On to Plan C! (8/18/21)

Or, Why I’m changing my name to Goldilocks

Palm tree and Templo Santo Domingo. Photo by author.

If you’ve been following along the last few weeks, you know I started this Mexico jaunt in Colima,  a small state on the Pacific Coast. After a decade living in Alaska, it was just too hot, which came as a surprise to nobody except, perhaps, yours truly.
So, after 10 sweltering days in Colima and neighboring Nayarit, I made the trek to a friend’s house in Mexico City, which, at over 7,000 ft elevation, was blissfully cool.
Again surprising nobody except myself, I decided after a week that a city of 20 million people was just too big. So, despite all its cultural and historical attractions, not to mention some great friends and a restaurant in a neighborhood market that I came to love, I put Mexico City in my rearview mirror.
Unintentionally showing off my inability to learn from recent history, I decided to head back to the beach.
Yes, despite nearly drowning in a puddle of my own sweat only a week prior, I couldn’t resist trying the coast one more time. I hopped a flight to Puerto Escondido, a surf town about 600 miles south of Colima. And guess what?
It was too hot!
It was also beautiful, of course.

A beach in Puerto Escondido I forgot the name of. Photo by author.

Puerto Escondido was breezier and less humid, so actually more pleasant than Colima and Nayarit had been. But, it was still too hot. It was also overrun with surfers from all over the world. (Imagine that, surfers in an internationally famous surf town!)
I’ve nothing against surfing, mind you, but it’s not my thing. I’d like to learn how, one day.
I just want to surf somewhere magic where the air isn’t too hot, the water isn’t too cold, and I can ride to the beach on my pet unicorn, Cuddles.
But, since sitting around waiting for Cuddles to show up didn’t sound like a good plan, even to me, I got a little bit smart and bought a bus ticket to the city of Oaxaca.
Like Mexico City, Oaxaca is in the mountains—it sits in a valley at about 5,000 feet. The days are warm, and the nights are cool. Oaxaca’s population, though, is far less than Mexico City’s, and it is full of gorgeous colonial buildings and street art.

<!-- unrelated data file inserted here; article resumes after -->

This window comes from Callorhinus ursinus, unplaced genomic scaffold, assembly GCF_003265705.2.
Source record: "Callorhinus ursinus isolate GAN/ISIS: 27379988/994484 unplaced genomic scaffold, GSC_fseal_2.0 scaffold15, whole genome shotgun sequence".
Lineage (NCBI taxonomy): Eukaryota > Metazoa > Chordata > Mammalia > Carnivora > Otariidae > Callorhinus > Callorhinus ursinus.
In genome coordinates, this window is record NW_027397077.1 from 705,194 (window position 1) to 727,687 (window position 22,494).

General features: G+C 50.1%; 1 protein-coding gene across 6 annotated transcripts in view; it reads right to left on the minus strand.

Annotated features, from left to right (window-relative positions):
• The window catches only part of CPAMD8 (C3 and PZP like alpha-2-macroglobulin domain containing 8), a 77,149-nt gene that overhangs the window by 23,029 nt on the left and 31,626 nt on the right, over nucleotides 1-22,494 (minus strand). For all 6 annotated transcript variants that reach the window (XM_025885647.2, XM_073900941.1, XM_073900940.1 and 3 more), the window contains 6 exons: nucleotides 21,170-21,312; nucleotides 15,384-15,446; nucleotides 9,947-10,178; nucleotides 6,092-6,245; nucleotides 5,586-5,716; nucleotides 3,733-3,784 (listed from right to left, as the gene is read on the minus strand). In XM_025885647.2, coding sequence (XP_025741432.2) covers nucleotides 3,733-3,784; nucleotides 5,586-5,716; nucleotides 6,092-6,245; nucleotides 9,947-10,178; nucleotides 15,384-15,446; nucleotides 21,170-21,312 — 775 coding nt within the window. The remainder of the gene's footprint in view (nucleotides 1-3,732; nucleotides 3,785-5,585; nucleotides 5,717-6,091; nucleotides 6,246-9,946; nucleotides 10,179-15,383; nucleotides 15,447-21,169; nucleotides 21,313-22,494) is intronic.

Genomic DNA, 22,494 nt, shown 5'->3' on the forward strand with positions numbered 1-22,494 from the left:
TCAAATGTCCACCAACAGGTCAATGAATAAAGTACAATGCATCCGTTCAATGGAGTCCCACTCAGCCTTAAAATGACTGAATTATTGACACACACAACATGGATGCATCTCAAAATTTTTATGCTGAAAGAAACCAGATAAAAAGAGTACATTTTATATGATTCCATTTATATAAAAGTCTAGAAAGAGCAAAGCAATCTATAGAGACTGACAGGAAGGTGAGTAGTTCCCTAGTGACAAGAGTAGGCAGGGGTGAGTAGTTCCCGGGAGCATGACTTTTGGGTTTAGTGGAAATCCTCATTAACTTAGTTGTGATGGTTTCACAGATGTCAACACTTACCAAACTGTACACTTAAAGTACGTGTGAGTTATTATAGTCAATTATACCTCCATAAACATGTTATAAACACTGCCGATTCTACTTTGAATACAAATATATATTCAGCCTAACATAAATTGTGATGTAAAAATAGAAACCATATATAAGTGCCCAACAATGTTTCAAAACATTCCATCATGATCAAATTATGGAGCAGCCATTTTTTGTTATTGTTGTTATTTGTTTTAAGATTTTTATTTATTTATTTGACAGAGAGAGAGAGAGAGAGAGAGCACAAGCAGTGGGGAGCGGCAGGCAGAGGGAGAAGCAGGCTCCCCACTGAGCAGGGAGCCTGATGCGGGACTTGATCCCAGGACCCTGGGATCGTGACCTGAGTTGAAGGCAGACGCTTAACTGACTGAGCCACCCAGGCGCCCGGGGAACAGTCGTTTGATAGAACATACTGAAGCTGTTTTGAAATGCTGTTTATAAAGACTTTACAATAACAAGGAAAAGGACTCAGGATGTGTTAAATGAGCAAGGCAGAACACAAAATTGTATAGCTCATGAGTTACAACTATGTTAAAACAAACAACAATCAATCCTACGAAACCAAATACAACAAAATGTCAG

Street art in Barrio de Peñasco, Oaxaca. Photo by author.​

I visited Oaxaca 10 years ago and loved it. So much so that it was my original destination this time around, before the possibility of house-sitting in Colima instead of paying rent distracted me.
All of which means that in addition to hauling my luggage through Puerto Escondido, I was carrying some high hopes to the bus terminal. I’d chosen the night bus so I wouldn’t have to pay for a bed that night.
It was 8:45 PM and at least 90 degrees outside when I boarded the bus and was enveloped in the luxurious coolness of the air conditioning. I found my seat, got comfortable, and popped some antihistamines to knock me out for the 10-hour journey.
As I drifted off to sleep, some naysaying part of my brain offered up the aphorism, “You can never step in the same river twice.”
I told myself to shut up and closed my eyes.
* * *
I woke when the bus downshifted. I looked out the window and saw we had nearly arrived at the station.
The morning air was delightfully cool—neither too hot nor too cold—when I disembarked. Even through the fog of antihistamines and 10 hours of bus travel, everything looked perfect. And it just got better as my taxi moved away from the bus station and toward my hostel where breakfast awaited.

Street scene in Barrio de Peñasco. Photo by author.

That was five days ago. Spending the intervening 120 hours in Oaxaca have me thinking about John Denver’s lyric in Rocky Mountain High–the one about being born in the summer of his 27th year and coming home to a place he’d never been before.
Of course, I’ve been to Oaxaca once before, I’m 45, and I can’t sing, but you get the picture. Oaxaca is better than just right. It is magical, and I love it.